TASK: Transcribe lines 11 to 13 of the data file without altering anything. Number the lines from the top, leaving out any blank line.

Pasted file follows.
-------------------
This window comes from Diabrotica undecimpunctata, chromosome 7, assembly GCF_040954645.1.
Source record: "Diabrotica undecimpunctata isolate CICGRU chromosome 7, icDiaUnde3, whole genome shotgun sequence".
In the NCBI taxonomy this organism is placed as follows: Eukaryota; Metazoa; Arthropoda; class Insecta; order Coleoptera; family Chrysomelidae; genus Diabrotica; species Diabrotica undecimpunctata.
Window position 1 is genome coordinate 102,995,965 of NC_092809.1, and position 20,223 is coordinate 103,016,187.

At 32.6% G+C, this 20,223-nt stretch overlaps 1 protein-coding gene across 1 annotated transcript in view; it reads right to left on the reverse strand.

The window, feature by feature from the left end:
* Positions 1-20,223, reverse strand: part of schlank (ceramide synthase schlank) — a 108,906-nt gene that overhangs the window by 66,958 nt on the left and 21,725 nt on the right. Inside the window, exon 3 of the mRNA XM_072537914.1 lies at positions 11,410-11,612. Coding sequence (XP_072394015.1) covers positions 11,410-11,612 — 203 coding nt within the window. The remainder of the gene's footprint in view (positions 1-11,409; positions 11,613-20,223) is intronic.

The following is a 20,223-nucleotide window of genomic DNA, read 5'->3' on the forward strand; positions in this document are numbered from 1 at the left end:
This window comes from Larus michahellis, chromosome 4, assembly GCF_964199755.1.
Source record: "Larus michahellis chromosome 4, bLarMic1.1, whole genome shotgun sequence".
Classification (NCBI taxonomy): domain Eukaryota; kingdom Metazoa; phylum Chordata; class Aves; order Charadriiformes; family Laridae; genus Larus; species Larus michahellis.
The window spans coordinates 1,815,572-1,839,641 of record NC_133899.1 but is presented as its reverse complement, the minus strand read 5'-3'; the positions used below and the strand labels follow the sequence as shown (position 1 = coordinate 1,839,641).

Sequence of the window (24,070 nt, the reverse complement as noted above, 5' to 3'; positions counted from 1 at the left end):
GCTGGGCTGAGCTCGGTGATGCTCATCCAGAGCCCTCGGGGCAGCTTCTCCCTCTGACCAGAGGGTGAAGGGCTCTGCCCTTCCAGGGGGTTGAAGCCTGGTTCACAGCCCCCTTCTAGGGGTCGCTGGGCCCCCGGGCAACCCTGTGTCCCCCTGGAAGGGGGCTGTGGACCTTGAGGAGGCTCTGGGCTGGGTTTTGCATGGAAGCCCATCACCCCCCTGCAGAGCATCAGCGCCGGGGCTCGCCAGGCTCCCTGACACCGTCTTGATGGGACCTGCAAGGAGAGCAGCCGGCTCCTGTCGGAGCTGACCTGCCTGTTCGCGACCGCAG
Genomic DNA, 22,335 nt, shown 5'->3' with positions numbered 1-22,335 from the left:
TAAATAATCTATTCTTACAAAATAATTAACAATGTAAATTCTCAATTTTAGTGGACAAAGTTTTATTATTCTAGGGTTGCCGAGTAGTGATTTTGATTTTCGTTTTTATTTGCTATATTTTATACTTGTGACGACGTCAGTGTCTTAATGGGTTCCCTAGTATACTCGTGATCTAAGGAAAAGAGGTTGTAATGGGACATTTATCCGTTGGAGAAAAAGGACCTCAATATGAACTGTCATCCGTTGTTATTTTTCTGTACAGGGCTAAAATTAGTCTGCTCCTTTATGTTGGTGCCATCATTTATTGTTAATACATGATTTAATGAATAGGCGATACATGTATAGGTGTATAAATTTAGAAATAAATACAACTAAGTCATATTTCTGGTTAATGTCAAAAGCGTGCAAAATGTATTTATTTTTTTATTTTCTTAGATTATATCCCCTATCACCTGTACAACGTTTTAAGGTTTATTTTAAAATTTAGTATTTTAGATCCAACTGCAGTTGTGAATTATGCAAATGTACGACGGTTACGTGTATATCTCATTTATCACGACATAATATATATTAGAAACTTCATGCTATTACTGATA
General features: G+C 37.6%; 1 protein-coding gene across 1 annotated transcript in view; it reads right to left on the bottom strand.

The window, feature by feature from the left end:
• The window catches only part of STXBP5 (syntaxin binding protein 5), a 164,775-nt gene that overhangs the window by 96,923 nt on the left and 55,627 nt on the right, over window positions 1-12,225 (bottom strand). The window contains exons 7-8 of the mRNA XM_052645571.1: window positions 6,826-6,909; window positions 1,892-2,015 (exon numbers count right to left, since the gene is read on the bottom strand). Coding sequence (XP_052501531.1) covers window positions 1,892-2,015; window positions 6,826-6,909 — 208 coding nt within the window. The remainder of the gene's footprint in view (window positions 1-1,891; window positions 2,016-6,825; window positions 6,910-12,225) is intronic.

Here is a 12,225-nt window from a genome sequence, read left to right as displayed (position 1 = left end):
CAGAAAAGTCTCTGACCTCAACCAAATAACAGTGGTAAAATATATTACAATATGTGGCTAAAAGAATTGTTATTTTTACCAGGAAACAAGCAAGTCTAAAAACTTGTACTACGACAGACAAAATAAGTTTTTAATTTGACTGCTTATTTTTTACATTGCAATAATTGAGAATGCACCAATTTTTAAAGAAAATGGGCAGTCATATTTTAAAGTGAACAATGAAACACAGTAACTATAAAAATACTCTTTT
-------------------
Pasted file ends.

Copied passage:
Classification (NCBI taxonomy): domain Eukaryota; kingdom Metazoa; phylum Chordata; class Aves; order Charadriiformes; family Laridae; genus Larus; species Larus michahellis.
The window spans coordinates 1,815,572-1,839,641 of record NC_133899.1 but is presented as its reverse complement, the minus strand read 5'-3'; the positions used below and the strand labels follow the sequence as shown (position 1 = coordinate 1,839,641).

Sequence of the window (24,070 nt, the reverse complement as noted above, 5' to 3'; positions counted from 1 at the left end):